A new study performed by the scientists from the Imperial College London suggests it is possible to bind light to a single electron and create a new form of light. The new light form's properties would lead to circuits that work with packages of photons instead of electrons and allow further research of the quantum physical phenomena governing particles smaller than atoms, on a visible scale.
Light interacts with electrons on the surface and within the normal materials. However, the newly discovered type of material, the so-called topological insulators, are capable of interacting with only one electron on the surface. Such interaction would produce a coupling, merging some of the properties of both the light and the electron. The light, which normally travels in a straight line, would then follow its trajectory, thus tracing the surface of the material.
The scientists have modeled such an interaction around a nanoparticle, a small sphere below 1 nm in diameter, made out of a topological insulator. The modeling revealed that the light would take on the property of the electron and circulate the particle and some of the properties of the light.
When traveling along the material such as electrical circuits, the electrons will normally stop if stumbling upon a defect. However, according to the research, the electron would still be able to continue traveling with the help of the light, despite the surface imperfections of the nanoparticle. If this discovery was adapted into photonic circuits, they would be rendered less vulnerable to disruption and physical faults, and generally, more robust.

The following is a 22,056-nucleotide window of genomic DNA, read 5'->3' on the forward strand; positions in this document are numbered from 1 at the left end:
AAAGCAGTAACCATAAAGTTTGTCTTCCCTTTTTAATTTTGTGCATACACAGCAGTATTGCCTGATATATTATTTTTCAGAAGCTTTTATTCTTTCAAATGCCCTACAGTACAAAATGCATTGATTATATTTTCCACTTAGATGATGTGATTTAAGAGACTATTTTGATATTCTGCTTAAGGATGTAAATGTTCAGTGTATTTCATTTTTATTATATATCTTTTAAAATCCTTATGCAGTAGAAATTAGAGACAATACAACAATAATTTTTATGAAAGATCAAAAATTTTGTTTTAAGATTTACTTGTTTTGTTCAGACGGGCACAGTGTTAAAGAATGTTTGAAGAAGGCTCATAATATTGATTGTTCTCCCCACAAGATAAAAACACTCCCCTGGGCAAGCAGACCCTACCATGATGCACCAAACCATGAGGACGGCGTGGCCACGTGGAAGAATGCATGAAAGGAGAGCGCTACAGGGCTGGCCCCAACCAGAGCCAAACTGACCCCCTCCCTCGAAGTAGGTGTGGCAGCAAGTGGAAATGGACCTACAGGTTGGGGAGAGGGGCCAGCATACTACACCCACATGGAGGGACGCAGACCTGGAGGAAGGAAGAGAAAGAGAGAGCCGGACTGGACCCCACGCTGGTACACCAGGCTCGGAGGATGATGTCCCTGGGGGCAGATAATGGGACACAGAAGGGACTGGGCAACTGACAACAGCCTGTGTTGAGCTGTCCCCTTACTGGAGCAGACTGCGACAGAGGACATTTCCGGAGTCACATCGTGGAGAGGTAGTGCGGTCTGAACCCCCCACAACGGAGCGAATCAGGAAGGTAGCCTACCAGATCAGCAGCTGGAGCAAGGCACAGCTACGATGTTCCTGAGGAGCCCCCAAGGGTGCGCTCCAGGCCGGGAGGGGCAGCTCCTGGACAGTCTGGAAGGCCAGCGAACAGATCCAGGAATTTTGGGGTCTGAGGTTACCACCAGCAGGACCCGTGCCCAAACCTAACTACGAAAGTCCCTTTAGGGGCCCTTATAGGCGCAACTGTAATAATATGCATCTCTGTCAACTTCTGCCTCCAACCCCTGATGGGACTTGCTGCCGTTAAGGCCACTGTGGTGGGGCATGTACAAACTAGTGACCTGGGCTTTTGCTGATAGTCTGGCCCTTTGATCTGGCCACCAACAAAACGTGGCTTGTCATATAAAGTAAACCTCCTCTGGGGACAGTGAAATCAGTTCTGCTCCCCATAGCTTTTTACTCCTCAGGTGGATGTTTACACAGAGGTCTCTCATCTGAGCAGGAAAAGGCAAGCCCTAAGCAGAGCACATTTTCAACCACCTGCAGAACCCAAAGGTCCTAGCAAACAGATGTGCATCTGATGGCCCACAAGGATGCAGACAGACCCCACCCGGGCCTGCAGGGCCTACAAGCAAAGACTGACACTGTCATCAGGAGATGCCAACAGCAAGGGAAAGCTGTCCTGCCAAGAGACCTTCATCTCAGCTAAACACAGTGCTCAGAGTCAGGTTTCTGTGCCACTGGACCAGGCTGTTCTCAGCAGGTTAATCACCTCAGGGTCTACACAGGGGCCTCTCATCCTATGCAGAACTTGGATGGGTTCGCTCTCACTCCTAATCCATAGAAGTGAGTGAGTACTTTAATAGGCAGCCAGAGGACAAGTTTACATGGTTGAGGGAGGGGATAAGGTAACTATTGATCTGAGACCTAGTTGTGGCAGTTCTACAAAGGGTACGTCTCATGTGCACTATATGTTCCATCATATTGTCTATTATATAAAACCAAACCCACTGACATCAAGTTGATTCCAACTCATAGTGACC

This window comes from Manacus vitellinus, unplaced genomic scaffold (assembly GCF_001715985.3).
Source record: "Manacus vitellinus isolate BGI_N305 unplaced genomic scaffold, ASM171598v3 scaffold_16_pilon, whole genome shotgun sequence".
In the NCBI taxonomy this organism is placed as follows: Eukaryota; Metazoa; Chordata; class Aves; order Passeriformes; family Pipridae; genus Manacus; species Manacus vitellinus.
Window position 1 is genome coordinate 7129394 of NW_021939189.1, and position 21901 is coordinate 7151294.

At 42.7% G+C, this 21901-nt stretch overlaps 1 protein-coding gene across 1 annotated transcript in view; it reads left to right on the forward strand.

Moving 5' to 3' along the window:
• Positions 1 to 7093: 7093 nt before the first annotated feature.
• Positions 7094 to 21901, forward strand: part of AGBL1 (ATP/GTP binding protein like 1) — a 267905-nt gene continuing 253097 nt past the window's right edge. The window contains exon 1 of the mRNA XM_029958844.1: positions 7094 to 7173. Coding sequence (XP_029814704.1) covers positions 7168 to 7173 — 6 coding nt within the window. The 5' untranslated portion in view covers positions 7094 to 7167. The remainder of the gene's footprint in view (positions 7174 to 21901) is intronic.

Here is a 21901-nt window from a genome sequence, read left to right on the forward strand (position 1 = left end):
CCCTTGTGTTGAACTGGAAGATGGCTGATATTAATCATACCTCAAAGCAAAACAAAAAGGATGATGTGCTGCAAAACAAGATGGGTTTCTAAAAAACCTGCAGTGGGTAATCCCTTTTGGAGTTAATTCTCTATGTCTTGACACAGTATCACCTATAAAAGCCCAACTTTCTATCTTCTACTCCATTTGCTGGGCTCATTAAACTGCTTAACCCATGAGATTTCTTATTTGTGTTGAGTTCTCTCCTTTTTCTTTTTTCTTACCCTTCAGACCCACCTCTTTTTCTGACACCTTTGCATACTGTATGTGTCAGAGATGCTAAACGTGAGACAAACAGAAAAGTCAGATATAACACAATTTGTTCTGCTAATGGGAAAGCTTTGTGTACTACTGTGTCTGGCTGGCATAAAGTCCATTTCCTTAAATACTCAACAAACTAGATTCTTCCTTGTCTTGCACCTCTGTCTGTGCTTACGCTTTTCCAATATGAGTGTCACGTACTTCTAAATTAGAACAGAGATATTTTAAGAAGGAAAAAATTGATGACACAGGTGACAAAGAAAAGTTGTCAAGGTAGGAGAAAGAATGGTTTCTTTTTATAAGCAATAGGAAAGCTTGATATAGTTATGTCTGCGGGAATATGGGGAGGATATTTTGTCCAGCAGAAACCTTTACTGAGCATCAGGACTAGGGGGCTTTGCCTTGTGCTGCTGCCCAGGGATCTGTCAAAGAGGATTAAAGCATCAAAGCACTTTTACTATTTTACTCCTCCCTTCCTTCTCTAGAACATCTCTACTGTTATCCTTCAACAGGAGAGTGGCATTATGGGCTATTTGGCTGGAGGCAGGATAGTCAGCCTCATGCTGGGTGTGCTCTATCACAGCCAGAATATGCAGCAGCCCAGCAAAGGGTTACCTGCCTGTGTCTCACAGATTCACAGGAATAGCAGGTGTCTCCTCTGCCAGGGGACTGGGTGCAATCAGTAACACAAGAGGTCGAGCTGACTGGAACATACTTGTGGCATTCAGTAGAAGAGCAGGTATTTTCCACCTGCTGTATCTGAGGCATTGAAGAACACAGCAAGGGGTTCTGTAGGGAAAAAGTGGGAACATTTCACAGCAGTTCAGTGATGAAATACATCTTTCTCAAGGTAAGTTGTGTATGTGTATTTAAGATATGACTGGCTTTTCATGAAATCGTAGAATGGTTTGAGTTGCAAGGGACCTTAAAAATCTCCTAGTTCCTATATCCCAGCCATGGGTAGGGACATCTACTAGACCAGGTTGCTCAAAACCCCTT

An artistic image of light trapped on the surface of a nanoparticle topological insulator. Image credit: Vincenzo Giannini
"The results of this research will have a huge impact on the way we conceive light. Topological insulators were only discovered in the last decade, but are already providing us with new phenomena to study and new ways to explore important concepts in physics," said Dr. Vincenzo Giannini, who, in cooperations with his colleagues modeled the interaction around a nanoparticle.
According to the scientists, the modeled phenomenon should be observable in experiments by using the existing technology, and the team is collaborating with experimental physicists on the matter.
Dr. Giannini considers the process leading to the creating of the new light form can be scaled up to make it more observable. For the time being, the quantum effects are only visible in very small or super-cooled object. However, this assumption would allow the scientists to research such behavior at room temperatures, as well.
- Single-electron induced surface plasmons on a topological nanoparticle - G. Siroki, D.K.K. Lee, P. D. Haynes & V. Giannini - Nature Communications (2016) - doi:10.1038/ncomms12375
Featured image: An artistic image of light trapped on the surface of a nanoparticle topological insulator. Image credit: Vincenzo Giannini
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